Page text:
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Evelina

Letter 25
Evelina To The Rev. Mr. Villars Howard Grove, April 25
NO, my dear Sir, no: the work of seventeen years remains such as it was, ever
unworthy your time and your labour; but not more so now-at least I hope not,-
than before that fortnight which has so much alarmed you.
And yet I must confess, that I am not half so happy here at present as I was ere
I went to town: but the change is in the place, not in me. Captain Mirvan and
Madame Duval have ruined Howard Grove. The harmony that reigned here is
disturbed, our schemes are broken, our way of life is altered, and our comfort is
destroyed. But do not suppose London to be the source of these evils; for, had
our excursion been any where else, so disagreeable an addition to our
household must have caused the same change at our return.
I was sure you would be displeased with Sir Clement Willoughby, and therefore I
am by no means surprised at what you say of him; but for Lord Orville-I must own
I had greatly feared that my weak and imperfect account would not have
procured him the good opinion which he so well deserves, and which I am
delighted to find you seem to have of him. O, Sir, could I have done justice to the
merit of which I believe him posessed;-could I have painted him to you such as
he appeared to me;-then, indeed, you would have had some idea of the claim
which he has to your approbation!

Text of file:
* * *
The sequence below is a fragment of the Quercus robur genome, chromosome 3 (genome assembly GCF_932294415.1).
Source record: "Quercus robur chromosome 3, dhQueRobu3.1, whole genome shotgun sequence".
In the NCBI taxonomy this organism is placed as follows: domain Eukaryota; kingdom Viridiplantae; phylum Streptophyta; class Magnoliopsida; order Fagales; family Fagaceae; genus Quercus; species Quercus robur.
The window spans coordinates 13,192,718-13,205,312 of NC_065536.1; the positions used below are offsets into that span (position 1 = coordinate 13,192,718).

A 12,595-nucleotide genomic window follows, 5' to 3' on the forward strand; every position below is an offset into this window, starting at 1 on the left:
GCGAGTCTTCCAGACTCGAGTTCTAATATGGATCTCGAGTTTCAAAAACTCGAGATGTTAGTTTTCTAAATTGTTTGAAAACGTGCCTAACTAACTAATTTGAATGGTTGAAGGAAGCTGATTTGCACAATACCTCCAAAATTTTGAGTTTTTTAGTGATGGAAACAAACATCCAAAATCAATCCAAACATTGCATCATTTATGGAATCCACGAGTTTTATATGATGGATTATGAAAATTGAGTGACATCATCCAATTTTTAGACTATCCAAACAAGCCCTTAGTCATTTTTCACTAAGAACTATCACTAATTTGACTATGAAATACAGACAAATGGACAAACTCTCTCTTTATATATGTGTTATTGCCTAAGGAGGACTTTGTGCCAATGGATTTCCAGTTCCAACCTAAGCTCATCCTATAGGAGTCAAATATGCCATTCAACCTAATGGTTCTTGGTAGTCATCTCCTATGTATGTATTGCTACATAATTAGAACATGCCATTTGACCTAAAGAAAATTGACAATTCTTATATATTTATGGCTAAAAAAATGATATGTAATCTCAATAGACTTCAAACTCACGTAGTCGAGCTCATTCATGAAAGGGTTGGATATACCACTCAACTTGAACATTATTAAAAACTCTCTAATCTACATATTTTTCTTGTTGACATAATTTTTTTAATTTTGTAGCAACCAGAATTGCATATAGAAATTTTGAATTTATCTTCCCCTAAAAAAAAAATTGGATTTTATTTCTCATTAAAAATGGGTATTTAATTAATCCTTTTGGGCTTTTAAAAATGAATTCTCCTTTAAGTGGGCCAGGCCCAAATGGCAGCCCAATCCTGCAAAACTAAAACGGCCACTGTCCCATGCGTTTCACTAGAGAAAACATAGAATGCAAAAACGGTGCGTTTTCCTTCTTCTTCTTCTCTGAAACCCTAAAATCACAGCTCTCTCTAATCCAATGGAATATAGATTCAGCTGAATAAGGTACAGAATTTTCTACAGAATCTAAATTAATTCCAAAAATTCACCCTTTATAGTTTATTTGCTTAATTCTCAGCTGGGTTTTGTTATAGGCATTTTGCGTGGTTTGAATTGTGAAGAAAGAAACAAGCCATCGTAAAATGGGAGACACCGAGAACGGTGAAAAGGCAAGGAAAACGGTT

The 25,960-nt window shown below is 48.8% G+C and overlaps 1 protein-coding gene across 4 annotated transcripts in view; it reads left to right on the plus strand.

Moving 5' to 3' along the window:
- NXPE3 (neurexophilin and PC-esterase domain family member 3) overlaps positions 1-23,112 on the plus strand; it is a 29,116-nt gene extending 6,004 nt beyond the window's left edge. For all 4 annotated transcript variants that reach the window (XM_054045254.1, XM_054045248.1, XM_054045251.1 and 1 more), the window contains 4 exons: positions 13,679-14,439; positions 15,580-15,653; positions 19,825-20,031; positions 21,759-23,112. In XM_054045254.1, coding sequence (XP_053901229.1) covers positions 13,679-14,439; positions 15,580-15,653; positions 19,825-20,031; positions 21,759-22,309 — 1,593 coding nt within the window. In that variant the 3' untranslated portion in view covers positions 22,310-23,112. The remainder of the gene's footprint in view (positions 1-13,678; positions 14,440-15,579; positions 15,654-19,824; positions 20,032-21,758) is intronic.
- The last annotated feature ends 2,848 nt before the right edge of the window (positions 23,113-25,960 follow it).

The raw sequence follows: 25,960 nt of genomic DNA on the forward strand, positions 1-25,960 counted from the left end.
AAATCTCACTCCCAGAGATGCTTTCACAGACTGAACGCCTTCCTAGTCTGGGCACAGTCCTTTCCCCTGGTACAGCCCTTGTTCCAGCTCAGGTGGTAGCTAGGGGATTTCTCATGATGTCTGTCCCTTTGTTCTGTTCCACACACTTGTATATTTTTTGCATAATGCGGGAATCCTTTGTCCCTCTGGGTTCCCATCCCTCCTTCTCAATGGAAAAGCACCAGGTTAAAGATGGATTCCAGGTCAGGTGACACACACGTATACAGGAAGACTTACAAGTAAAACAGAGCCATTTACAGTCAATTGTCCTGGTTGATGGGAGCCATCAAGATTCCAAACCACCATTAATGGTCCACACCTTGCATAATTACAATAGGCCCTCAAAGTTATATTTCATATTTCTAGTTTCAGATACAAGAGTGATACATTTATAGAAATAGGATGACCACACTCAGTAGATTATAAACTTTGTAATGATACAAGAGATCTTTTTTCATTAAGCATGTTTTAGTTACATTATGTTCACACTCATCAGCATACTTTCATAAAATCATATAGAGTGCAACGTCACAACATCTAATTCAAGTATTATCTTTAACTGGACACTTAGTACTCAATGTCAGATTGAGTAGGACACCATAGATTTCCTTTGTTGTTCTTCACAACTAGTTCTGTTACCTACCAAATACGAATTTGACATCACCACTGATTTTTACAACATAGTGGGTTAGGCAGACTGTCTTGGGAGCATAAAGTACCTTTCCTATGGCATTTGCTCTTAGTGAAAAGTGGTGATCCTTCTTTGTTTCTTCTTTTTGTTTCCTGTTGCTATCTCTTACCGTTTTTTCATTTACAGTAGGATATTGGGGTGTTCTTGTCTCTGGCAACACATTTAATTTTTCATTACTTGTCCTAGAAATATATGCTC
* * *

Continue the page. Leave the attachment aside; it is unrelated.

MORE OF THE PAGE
After the last letter which I wrote in town, nothing more passed previous to our
journey hither, except a very violent quarrel between Captain Mirvan and
Madame Duval. As the Captain intended to travel on horseback, he had settled
that we four females should make use of his coach. Madame Duval did not come
to Queen Ann Street till the carriage had waited some time at the door; and then,
attended by Monsieur Du Bois, she made her appearance.
The Captain, impatient to be gone, would not suffer them to enter the house,
but insisted that we should immediately get into the coach. We obeyed; but were
no sooner seated, than Madame Duval said, "Come, Monsieur Du Bois, these
girls can make very good room for you; sit closer, children."
Mrs. Mirvan looked quite confounded; and M. Du Bois, after making some
apologies about crowding us, actually got into the coach, on the side with Miss
Mirvan and me. But no sooner was he seated, than the Captain, who had
observed this transaction very quietly, walked up to the coach door, saying,
"What, neither with your leave, nor by your leave?"
M. Du Bois seemed rather shocked, and began to make abundance of excuses:
but the Captain neither understood nor regarded him, and, very roughly, said,
"Look'ee, Monseer, this here may be a French fashion for aught I know,-but give
and take is fair in all nations; and so now, d'ye see, I'll make bold to show you an
English one."
And then, seizing his wrist, he made him jump out of the coach.
M. Du Bois instantly put his hand upon his sword, and threatened to resent this
indignity. The Captain, holding up his stick, bid him draw at his peril. Mrs. Mirvan,
 
 
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